Ivory Coast looked to struggle with breaking down the very compact Japanese side. Japan are a very good team between two boxes, but they quite often fail to assert their dominance into the score sheet, since they lack the goal scoring touch. They defended very well and avoided conceding in the late pressure in the dying minutes of the first half.

Ivory Coast switch to 4-4-2 to turn the game around

Second half started pretty much in the same pattern with Japan pressing higher up in the opening minutes. They managed to force errors again but keeping the high line meant that they were prone to counter attacks, especially with Nagatomo playing so high up the pitch. They had to replace captain Hasebe with Endo due to injury reasons but this was still, a straight swap. On the other hand Sami Lamouchi made an attack minded change and replaced Serey Die with Drogba. Ivory Coast were now a straight 4-4-2, with Drogba and Bony being the striker duo up front. They pressed the Japanese center backs 2 v 2 and with Touré operating from the center, Japan were vulnerable to being overloaded in defense. Eventually Ivory Coast equalized with Bony finishing a wonderful cross from Aurier and a similar scenario repeated itself two minutes after, this time with Gervinho providing the finish to another cross from Aurier.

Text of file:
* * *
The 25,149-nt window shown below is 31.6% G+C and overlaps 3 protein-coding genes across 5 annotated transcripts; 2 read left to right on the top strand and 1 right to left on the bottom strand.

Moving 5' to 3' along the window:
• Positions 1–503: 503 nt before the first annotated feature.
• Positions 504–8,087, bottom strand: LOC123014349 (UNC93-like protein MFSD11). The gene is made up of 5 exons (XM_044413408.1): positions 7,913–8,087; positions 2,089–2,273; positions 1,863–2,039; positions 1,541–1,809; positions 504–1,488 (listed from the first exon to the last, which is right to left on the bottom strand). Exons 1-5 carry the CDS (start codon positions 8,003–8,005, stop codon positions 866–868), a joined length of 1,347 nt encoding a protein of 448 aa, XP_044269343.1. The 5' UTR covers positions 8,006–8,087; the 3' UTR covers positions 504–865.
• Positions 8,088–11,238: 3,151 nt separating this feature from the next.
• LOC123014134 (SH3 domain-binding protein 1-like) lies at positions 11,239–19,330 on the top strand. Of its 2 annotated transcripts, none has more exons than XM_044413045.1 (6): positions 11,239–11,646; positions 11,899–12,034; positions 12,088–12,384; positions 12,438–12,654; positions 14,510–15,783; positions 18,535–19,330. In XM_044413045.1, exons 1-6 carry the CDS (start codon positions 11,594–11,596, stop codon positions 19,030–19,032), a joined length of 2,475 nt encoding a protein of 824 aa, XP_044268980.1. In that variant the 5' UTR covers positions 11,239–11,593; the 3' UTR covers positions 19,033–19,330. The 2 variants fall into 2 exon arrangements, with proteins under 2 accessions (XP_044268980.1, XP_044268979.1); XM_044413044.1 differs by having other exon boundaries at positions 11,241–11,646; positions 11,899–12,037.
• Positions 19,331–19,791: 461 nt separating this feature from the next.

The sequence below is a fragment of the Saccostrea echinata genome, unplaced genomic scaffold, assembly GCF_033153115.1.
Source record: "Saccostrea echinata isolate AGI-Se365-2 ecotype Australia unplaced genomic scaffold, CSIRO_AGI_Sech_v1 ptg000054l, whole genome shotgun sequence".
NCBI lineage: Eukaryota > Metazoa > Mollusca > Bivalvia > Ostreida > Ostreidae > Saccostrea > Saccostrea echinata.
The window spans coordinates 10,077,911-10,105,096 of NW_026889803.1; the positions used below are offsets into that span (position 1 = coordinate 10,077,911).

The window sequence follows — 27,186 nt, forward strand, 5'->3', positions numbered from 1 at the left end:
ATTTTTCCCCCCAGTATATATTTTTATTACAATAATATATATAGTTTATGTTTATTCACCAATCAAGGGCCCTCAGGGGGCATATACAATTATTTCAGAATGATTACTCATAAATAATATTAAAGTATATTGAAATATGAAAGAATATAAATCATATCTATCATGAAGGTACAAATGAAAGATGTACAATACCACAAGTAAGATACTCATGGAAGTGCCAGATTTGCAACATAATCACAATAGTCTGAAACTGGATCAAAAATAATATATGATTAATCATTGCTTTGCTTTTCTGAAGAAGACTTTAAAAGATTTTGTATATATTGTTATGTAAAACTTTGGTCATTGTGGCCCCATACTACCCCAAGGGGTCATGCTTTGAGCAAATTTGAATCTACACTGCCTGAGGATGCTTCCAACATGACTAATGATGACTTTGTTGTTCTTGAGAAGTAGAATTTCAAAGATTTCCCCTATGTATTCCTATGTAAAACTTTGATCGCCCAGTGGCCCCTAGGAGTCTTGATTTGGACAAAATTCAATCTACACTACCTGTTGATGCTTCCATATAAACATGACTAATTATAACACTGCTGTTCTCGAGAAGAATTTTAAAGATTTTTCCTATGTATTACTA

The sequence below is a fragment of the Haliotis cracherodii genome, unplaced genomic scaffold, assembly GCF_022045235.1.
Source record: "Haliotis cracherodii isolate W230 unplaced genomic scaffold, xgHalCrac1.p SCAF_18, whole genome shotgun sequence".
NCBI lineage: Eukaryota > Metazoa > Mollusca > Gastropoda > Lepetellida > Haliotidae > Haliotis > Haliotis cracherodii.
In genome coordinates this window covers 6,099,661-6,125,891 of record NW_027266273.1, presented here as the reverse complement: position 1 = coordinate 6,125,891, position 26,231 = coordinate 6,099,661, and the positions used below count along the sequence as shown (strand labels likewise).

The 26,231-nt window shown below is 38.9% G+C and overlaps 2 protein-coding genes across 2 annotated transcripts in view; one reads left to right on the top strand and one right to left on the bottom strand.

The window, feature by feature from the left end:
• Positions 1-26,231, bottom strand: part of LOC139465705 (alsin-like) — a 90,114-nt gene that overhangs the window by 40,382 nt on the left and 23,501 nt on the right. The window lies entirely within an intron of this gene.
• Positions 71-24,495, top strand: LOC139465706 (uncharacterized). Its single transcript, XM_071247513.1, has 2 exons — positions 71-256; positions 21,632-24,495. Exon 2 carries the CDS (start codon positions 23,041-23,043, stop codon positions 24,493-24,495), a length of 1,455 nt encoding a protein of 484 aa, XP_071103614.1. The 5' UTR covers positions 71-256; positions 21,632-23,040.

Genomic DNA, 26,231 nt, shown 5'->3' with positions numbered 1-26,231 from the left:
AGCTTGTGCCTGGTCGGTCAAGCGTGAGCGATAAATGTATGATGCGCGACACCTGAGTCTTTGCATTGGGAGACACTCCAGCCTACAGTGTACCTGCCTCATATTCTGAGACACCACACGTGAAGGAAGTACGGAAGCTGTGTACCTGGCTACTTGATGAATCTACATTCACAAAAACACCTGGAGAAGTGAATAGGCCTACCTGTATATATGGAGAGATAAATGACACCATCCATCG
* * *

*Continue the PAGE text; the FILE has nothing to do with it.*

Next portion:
Ivory Coast switching to a 4-4-2 to chase the game. Made using Tactical Pad

Ivory Coast switching to a 4-4-2 to chase the game.


Now the game’s pattern had become what we expected in the first place. Japan in possession with Ivory Coast defending deep. Zaccheroni immediately replaced Osako with Okubo after the second goal, with the latter playing highest up for Japan, while he had the tendency to drift towards the left with Honda advancing further and Kagawa positioning himself rather left of center. Ivory Coast lost Boka on an injury and Djakpa came in to replace him on another straight swap. Neither of these changes didn’t seem to affect the gameplan that much, while Lamouchi later on replaced Bony with Ya Konan to provide a pair of fresh legs up front and his side looked more 4-4-1-1/4-2-3-1 after this change. Zaccheroni made his last change with a couple of minutes left to go as Kakitani, a proper striker, replaced Kagawa. Ivory Coast were comfortable defending deep, they didn’t look troubled at all and comfortably closed the game to earn very important 3 points.